The Massachusetts Historical Society holds many important manuscripts, photographs and artifacts that relate to the abolitionist movement in Boston. The first antislavery tract published in America, The Selling of Joseph by Samuel Sewall, was printed in New England in 1700. Throughout the 18th century, many individuals in Massachusetts—including founding father John Adams and his son John Quincy Adams—opposed slavery and helped to shape the consciousness of the region into the 19th century.
In the decades leading to the Civil War, Boston became a center of the national antislavery movement, and in 1831 William Lloyd Garrison, "all on fire" for the cause, began publication of The Liberator, the country's leading abolitionist newspaper. There was strong resistance to the radical movement, however, not only in the South, but among Northerners as well.
This website serves as a companion to the exhibit, "'Proclaim Liberty Throughout All the Land': Boston Abolitionists, 1831-1865," however this worthy commemoration of Boston abolitionism in the 19th century should not mask the 150-year history of slavery in the Bay Colony. The struggle for emancipation in Massachusetts culminated in the 1783 decision of Chief Justice William Cushing that under the new state constitution there could be “no such thing as perpetual servitude of a rational Creature...."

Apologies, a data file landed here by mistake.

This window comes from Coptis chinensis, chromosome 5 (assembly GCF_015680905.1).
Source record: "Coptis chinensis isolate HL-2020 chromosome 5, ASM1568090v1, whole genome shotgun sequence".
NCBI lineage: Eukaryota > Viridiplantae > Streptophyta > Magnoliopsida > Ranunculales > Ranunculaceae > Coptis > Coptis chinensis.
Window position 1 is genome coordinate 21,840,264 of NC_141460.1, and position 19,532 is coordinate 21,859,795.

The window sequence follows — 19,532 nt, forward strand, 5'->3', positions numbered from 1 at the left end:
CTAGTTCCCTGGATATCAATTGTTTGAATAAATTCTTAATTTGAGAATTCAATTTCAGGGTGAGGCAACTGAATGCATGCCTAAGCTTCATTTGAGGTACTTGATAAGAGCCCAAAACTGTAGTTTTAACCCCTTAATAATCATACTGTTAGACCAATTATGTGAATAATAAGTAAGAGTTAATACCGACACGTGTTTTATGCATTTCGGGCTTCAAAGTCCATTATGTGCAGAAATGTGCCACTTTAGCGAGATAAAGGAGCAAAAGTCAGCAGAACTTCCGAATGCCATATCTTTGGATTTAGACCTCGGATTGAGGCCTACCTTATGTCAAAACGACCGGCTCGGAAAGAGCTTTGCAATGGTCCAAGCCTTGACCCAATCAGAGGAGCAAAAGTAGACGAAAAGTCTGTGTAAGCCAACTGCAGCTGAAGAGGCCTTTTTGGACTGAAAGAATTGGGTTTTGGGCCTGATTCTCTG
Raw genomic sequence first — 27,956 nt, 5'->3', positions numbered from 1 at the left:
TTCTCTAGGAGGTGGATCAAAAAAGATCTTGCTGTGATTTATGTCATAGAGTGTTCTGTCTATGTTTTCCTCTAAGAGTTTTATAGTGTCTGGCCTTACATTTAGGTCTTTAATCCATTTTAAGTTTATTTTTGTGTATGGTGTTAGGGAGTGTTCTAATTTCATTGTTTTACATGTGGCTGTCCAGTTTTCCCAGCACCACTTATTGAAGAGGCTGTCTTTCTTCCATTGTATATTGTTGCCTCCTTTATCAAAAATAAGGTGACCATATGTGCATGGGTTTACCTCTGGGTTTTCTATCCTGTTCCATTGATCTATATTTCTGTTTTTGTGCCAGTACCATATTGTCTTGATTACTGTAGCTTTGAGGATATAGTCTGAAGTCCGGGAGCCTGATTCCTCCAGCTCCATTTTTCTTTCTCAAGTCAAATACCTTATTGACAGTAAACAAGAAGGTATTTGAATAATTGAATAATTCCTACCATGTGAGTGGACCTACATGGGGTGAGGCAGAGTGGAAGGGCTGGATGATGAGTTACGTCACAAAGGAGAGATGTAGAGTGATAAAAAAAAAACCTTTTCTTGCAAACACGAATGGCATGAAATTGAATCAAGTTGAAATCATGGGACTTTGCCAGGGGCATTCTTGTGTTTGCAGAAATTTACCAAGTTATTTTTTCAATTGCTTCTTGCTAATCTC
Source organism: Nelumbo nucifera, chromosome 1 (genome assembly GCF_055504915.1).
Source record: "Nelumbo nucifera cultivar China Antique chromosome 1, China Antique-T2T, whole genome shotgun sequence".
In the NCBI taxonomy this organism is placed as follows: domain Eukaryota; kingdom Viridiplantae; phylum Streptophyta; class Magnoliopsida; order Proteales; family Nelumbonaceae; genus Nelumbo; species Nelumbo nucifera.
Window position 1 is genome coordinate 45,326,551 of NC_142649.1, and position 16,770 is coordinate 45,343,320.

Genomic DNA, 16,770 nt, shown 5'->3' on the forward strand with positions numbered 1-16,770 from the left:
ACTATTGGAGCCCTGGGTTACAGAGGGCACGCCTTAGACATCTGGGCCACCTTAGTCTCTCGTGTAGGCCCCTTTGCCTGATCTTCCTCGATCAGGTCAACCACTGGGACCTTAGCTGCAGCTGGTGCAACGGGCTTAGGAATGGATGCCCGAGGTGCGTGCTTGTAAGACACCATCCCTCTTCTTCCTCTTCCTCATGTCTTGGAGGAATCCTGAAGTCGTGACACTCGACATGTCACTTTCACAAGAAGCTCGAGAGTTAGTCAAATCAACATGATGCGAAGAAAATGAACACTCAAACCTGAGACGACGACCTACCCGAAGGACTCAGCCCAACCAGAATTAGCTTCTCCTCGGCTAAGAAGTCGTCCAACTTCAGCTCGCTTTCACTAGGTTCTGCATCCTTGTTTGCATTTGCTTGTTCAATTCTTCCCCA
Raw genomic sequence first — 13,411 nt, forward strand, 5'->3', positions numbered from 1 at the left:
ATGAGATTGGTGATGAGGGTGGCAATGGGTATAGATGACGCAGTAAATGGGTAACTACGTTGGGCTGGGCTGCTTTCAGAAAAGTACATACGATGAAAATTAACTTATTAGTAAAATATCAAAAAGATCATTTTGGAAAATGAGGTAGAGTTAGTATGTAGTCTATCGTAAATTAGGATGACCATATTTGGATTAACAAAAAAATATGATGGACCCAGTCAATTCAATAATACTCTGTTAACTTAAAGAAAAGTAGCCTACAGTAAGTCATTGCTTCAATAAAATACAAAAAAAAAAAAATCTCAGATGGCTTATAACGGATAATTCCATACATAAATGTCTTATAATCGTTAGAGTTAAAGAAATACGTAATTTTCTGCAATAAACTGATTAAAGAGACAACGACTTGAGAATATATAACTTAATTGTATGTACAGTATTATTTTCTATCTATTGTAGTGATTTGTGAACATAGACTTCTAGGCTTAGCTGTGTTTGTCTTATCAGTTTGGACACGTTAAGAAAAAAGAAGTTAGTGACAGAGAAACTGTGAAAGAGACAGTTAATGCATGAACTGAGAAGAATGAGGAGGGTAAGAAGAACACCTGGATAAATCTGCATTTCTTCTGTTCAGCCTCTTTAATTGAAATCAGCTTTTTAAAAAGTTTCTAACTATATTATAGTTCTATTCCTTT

Several important early documents held by the MHS include a June 1774 petition for freedom to Gov. Thomas Gage; the legal notes by William Cushing; and a portrait of Elizabeth Freeman (aka "Mumbet"), the subject of the landmark 1783 decision to end slavery.
The Selling of Joseph: A Memorial
Petition for freedom to Massachusetts Governor Thomas Gage, His Majesty's Council, ...
Legal notes by William Cushing about the Quock Walker case, 
Elizabeth Freeman ("Mumbet")
All but one section of this website features banners that were originally displayed by William Lloyd Garrison at antislavery fairs and festivals held across Massachusetts. The addition of Biblical quotations across many of the banners underscored the moral convictions held by the abolitionists.